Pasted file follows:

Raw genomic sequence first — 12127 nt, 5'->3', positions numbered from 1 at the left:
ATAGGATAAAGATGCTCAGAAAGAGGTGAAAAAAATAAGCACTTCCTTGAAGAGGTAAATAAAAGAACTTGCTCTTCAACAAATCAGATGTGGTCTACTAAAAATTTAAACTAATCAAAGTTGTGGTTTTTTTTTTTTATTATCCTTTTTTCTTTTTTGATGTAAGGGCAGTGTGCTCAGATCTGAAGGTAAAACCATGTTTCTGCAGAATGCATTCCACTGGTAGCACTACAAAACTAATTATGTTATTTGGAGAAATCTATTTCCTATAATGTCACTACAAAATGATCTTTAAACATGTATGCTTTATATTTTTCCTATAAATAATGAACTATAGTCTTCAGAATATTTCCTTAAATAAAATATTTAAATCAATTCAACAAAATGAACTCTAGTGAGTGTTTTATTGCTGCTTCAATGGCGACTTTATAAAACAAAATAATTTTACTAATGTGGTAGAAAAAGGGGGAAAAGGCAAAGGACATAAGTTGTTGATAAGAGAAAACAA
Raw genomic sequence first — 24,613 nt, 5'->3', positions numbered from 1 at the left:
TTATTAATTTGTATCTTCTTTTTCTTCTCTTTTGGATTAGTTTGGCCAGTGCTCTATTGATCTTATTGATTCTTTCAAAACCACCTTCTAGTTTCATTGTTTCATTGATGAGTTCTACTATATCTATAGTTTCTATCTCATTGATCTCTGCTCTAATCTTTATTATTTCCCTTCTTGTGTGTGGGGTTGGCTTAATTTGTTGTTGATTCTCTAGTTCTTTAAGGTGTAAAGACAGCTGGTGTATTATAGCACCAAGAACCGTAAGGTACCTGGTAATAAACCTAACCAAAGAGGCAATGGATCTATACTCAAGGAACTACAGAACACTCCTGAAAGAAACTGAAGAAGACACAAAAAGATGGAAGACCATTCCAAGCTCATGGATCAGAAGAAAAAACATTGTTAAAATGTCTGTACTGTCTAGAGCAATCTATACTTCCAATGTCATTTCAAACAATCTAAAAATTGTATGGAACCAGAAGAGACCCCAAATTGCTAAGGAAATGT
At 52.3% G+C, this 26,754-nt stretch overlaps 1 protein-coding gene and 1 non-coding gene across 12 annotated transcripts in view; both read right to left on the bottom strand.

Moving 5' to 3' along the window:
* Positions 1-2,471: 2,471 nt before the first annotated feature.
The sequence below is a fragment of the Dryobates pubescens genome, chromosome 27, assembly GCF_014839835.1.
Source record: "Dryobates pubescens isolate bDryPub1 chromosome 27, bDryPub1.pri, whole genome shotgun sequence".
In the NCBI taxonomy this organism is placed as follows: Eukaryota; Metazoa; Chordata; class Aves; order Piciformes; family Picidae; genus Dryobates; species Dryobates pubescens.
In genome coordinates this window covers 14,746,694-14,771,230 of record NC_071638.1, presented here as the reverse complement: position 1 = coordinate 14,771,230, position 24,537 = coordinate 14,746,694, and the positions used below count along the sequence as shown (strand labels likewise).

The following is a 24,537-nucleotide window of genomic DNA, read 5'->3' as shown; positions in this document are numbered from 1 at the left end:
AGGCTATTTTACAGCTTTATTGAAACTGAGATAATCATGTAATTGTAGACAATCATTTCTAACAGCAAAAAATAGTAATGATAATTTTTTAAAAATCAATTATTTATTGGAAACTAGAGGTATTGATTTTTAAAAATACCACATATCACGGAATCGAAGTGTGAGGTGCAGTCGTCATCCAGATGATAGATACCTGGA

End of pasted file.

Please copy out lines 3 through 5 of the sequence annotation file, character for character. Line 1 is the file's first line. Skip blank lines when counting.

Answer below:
Raw genomic sequence first — 24,613 nt, 5'->3', positions numbered from 1 at the left:
TTATTAATTTGTATCTTCTTTTTCTTCTCTTTTGGATTAGTTTGGCCAGTGCTCTATTGATCTTATTGATTCTTTCAAAACCACCTTCTAGTTTCATTGTTTCATTGATGAGTTCTACTATATCTATAGTTTCTATCTCATTGATCTCTGCTCTAATCTTTATTATTTCCCTTCTTGTGTGTGGGGTTGGCTTAATTTGTTGTTGATTCTCTAGTTCTTTAAGGTGTAAAGACAGCTGGTGTATTATAGCACCAAGAACCGTAAGGTACCTGGTAATAAACCTAACCAAAGAGGCAATGGATCTATACTCAAGGAACTACAGAACACTCCTGAAAGAAACTGAAGAAGACACAAAAAGATGGAAGACCATTCCAAGCTCATGGATCAGAAGAAAAAACATTGTTAAAATGTCTGTACTGTCTAGAGCAATCTATACTTCCAATGTCATTTCAAACAATCTAAAAATTGTATGGAACCAGAAGAGACCCCAAATTGCTAAGGAAATGT
At 52.3% G+C, this 26,754-nt stretch overlaps 1 protein-coding gene and 1 non-coding gene across 12 annotated transcripts in view; both read right to left on the bottom strand.